User’s Manual, 2009 Honda Accord
Don’t park under trees, don’t drive on gravel roads. Close the sunroof before you park, or rain will get in. Your father loved this car, and only gave it to you because he loves you more. It will last a long time if you take care of it.
This is how you check the oil. This is how you check the wiper fluid. This is how you jump-start the battery in the winter when you’re world-weary and cold and just want to go home for Christmas. If the oil is leaking, park over an old moving box. What did I tell you about driving on gravel roads?
This is how you change a tire. This is how you change lanes on I-81 so people won’t honk at you.
Don’t park outside without putting up the sun shield. If you need to cry, do it in the Target parking lot; everyone’s done it there at least once, no one will judge you.
The radio has six presets: you’ll know you’re getting close to home when they stop playing static. You’ll know you’re even closer when the roads turn to gravel. I told you, take the other way. These country roads get bad in the winter, and I don’t want you driving on them.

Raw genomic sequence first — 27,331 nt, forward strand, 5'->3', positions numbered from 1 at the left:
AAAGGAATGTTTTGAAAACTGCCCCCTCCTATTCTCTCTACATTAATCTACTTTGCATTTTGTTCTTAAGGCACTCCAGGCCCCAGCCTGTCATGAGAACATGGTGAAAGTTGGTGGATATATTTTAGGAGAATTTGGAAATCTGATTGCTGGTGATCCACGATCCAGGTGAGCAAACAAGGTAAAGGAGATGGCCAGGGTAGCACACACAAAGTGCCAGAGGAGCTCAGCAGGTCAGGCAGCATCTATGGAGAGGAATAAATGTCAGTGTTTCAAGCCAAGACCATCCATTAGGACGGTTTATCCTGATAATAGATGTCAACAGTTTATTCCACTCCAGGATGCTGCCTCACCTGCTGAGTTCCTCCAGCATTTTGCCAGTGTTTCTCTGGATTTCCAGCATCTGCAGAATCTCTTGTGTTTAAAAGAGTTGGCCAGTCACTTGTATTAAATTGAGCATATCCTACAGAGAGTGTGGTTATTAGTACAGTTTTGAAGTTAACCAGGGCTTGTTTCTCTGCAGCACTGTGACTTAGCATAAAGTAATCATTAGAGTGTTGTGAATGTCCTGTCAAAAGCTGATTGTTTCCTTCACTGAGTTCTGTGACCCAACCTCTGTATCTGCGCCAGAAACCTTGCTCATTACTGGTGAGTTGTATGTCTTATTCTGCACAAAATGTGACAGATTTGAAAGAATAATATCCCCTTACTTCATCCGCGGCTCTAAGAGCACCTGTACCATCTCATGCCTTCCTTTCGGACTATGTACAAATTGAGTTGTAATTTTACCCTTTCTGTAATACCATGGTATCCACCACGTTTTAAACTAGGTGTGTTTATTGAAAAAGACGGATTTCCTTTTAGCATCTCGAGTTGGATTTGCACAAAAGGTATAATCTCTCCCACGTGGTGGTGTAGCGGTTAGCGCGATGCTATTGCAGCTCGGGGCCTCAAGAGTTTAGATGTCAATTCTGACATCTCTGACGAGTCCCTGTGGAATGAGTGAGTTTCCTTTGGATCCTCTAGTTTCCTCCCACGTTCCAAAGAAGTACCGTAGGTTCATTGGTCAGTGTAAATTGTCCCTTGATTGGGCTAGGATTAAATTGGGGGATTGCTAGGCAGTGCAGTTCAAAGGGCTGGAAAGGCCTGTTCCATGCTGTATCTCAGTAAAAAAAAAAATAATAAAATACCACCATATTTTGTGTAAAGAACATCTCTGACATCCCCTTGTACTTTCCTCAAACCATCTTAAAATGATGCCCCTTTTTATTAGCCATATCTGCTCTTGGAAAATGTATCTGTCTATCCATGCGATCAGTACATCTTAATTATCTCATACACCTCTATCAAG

You’re the Friend with the Car now, a powerful and dangerous position to be in. Can you pick me up at the airport? Can you drop me off at my friend’s house? Can you pick me up from this party? You can say no. And when you do drive someone, don’t be afraid to ask for gas money. Driving home will cost you forty bucks in this economy; only do it if you really need to, we’re not worth it.
Driving friends home should be an act of love. It says, I want to make sure you get home safe, I want you to stay out of the rain, I want to prolong the time I say goodbye until the very last possible moment. Don’t let that boy you like walk home in the sleet. Drive him home, and then on the drive back, blast your favorite love songs and sing along like you mean it. Unless he lives on a gravel road. Then make him walk.
Most importantly, always text me when you get home. I’m not there to drive you anymore, and I want to know that you got back safe.
Taylor Anne Thackaberry is in her fourth year at Virginia Tech studying computer science and creative writing. She hails from Purcellville, Virginia, a place with far too many gravel roads. Although she considers herself a prose writer, most of her published works are poetry. She has been published in Silhouette, the Virginia Tech literary magazine, and was a finalist for the Steger Poetry Prize in 2018. In her free time, she enjoys paddleboarding and trying to find her place in the world.